“I thank him for being there for me and setting an example for most men who stop being responsible when the woman becomes pregnant. After witnessing the birth of our third baby, he respects me and involves me in making key decisions about our marriage and lives,” said Esther.
Among the decisions, the two have agreed never to have another baby until the third born is five years old.
With just a year to 2015, when the deadline expires, the wife confesses repeatedly overhearing her husband telling friends that the baby could be their last born after all.
“I was happy to see him heed advice from health workers and taking part in ensuring the safety of our baby. We really needed to take a break because we have nothing to prove, except love and respect for each other. With almost equal understanding of what it takes to have a child, we have renewed our commitment and respect for each other’s wellbeing,” said Esther.
Only time will tell whether the renewed commitments include insisting on contraceptive methods beyond 2015.
However, the success story of male involvement did not come out of the blues.
Health workers at Bolero credit this to a mix of government policy and incentives from a local non-governmental organisation (NGO). Noting with concern the problem of male apathy to maternal issues and PMTCT, Ministry of Health guidelines require women who report to health facilities with their husbands to be the first in while those who come as singles stand on the queue—explaining the long wait that compelled Esther to pick the phone and call her husband.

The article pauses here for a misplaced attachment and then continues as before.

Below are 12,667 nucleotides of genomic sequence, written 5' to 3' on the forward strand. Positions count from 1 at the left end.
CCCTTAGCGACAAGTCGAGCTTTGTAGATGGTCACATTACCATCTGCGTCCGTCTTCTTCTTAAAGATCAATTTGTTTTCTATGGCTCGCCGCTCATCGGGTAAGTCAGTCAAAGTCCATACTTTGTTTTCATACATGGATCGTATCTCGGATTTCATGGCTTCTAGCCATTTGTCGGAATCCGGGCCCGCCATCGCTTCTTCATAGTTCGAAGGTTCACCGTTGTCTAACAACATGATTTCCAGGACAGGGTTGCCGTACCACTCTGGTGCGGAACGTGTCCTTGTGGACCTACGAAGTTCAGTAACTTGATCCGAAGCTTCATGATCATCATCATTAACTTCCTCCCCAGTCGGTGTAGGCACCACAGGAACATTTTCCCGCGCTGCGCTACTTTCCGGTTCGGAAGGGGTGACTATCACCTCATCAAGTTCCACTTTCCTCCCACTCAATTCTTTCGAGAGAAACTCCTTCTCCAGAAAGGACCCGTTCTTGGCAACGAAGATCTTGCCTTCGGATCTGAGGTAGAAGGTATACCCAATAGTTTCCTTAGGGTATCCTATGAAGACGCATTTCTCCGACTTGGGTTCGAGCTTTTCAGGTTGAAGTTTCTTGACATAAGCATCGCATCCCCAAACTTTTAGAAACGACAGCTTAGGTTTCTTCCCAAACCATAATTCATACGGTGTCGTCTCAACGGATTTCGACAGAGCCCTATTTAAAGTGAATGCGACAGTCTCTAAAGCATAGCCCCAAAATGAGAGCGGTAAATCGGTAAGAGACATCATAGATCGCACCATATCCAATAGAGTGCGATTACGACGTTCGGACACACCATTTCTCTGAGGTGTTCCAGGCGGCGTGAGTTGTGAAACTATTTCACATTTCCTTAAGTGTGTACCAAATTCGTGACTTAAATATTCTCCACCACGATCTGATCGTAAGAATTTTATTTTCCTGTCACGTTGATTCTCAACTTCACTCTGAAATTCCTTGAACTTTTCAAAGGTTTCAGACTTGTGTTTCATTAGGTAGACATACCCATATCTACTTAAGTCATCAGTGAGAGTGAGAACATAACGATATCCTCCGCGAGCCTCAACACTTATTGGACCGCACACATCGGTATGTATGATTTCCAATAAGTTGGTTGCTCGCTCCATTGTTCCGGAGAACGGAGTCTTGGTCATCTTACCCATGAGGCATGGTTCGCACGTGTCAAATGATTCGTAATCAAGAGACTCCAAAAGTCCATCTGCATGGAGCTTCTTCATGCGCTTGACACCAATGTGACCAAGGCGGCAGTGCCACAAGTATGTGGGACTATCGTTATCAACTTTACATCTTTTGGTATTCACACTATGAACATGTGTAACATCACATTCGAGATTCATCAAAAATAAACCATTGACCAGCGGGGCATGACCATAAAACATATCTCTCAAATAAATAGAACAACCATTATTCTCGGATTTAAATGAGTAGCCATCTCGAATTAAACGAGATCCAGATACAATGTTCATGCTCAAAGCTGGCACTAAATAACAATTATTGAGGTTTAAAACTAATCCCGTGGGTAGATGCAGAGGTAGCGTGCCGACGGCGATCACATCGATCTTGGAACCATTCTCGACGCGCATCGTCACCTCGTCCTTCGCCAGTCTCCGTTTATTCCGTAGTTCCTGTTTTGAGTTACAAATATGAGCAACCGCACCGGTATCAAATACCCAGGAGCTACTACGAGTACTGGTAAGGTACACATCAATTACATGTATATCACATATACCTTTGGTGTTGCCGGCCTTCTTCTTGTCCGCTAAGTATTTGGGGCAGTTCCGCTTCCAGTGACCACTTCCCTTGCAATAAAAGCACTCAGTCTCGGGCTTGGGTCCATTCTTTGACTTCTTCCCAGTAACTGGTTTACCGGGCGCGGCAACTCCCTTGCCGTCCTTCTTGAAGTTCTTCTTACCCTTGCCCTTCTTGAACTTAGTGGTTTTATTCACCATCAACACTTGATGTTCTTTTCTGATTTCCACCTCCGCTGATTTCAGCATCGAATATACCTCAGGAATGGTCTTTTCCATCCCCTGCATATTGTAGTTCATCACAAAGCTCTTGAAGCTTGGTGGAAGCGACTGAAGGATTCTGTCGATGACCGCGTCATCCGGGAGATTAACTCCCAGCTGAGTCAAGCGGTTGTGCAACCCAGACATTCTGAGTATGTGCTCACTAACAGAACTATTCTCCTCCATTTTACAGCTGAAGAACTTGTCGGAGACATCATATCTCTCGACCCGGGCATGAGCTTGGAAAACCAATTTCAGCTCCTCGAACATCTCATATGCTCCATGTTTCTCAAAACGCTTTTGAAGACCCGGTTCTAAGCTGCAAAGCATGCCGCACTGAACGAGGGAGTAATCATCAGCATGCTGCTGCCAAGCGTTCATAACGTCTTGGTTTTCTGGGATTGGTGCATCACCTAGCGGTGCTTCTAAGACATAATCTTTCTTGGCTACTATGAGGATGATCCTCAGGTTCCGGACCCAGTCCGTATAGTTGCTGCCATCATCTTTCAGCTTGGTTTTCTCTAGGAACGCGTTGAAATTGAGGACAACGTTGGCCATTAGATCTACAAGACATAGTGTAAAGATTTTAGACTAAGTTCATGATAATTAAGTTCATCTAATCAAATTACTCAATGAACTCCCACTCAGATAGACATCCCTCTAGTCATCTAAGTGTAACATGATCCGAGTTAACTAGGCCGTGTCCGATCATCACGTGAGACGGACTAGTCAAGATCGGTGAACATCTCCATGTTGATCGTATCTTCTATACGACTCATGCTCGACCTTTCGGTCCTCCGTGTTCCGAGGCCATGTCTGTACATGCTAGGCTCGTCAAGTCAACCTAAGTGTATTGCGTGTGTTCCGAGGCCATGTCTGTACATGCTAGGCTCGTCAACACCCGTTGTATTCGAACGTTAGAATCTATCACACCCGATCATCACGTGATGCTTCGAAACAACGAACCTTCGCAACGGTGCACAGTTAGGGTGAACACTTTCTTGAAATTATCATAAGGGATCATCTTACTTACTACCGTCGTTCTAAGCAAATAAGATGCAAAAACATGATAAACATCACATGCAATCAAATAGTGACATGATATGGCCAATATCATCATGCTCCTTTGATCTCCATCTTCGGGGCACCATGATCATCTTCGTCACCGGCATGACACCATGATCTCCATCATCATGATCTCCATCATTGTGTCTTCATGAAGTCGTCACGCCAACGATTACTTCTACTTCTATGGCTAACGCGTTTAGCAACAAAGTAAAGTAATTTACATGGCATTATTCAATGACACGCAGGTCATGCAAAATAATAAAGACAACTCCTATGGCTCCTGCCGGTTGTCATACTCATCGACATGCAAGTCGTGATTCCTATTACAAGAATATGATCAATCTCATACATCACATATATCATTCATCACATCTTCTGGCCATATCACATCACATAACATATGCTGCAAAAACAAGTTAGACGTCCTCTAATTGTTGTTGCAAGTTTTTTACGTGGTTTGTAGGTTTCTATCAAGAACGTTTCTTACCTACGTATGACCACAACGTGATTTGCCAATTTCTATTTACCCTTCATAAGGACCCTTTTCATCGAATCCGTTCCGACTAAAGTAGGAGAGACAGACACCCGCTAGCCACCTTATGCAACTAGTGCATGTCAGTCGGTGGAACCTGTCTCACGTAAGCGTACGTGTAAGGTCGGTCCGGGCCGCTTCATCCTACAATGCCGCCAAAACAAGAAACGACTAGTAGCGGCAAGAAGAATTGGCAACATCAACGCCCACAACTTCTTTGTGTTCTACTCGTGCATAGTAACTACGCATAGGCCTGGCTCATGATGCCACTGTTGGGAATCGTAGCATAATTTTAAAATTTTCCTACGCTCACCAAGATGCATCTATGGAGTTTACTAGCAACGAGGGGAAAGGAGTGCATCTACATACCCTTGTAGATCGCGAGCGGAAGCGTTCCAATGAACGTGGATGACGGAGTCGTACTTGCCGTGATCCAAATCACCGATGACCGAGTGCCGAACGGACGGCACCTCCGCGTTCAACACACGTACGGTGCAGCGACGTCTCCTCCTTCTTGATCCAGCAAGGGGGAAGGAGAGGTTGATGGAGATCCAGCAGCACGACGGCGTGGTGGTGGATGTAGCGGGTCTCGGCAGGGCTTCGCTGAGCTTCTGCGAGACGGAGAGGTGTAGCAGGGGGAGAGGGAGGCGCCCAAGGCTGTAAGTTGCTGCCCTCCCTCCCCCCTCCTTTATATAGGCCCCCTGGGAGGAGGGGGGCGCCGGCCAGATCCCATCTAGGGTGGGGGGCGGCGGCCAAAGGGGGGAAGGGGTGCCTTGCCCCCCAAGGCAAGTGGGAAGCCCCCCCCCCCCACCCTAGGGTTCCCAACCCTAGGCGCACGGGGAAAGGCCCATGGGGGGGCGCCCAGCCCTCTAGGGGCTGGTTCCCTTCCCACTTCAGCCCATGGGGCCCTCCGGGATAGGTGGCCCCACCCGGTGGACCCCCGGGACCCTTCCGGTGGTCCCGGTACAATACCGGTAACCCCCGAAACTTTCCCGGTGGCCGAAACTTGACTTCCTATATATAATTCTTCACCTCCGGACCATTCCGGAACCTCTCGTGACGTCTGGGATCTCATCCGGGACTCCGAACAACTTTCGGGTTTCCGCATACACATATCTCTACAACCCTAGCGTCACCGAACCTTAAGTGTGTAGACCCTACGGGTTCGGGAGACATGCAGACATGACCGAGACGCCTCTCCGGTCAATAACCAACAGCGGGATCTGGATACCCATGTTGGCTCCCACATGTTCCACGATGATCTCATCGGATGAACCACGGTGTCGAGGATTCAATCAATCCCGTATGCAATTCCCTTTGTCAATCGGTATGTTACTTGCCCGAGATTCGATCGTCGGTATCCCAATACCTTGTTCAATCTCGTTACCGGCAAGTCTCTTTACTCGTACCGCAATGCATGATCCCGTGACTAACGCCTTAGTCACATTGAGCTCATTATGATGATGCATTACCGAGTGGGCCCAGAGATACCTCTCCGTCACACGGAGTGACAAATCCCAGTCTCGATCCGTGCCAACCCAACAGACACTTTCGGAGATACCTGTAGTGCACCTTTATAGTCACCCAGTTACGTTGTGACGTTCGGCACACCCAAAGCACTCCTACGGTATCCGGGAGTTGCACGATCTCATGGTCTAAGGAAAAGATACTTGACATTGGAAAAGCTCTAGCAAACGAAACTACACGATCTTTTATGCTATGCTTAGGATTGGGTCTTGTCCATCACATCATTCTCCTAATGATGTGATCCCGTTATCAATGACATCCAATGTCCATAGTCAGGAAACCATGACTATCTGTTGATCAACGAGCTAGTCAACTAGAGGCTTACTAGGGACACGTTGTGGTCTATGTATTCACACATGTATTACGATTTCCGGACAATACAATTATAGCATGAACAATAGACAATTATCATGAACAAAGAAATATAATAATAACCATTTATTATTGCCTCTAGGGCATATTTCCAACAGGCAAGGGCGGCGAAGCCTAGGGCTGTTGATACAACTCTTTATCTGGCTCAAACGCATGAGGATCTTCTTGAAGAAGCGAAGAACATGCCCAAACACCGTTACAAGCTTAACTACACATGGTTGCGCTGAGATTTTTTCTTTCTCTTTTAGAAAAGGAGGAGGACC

Besides, Life Concern Organisation (Lico), in conjunction with the health centre, has been distributing plastic buckets and papers—the two sanitation tools women need when delivering—to couples that fully involve men.
But there is need for communities to come up with by-laws on safe motherhood and PMTCT because incentives are hardly sustainable, says Lico executive director Peter Gondwe.
“The likes of Gondwe and his wife are testimonies that the incentives were successful, but communities need to come up with binding ways of cementing the inroads because health facilities may not have the muscle to sustain the incentives when our funding is over,” said Gondwe recently at Mzokoto Health Centre during the launch of community by-laws on PMTCT.
The by-laws spell out obligations for men, pregnant women and traditional leaders to ensure that no life is lost or exposed to HIV during childbirth. They also include a flurry of penalties: A fine of one chicken or K3 000 (US$7) when a woman shuns antenatal services; three chickens or K9 000 (US$22) for men who do not escort their wives to the nearest health centre and a goat or K20 000 (US$48) for delivering at home.
The by-laws also empower senior traditional leaders to determine fines for village heads who stand aside and look on while women or children die.
Principal Village Head Chiling’ombe said the by-laws are a result of frank discussions by traditional leaders and area development committees whose recommendation were endorsed by Rumphi district commissioner on September 20 2013 and unanimously adopted on November 30 2013.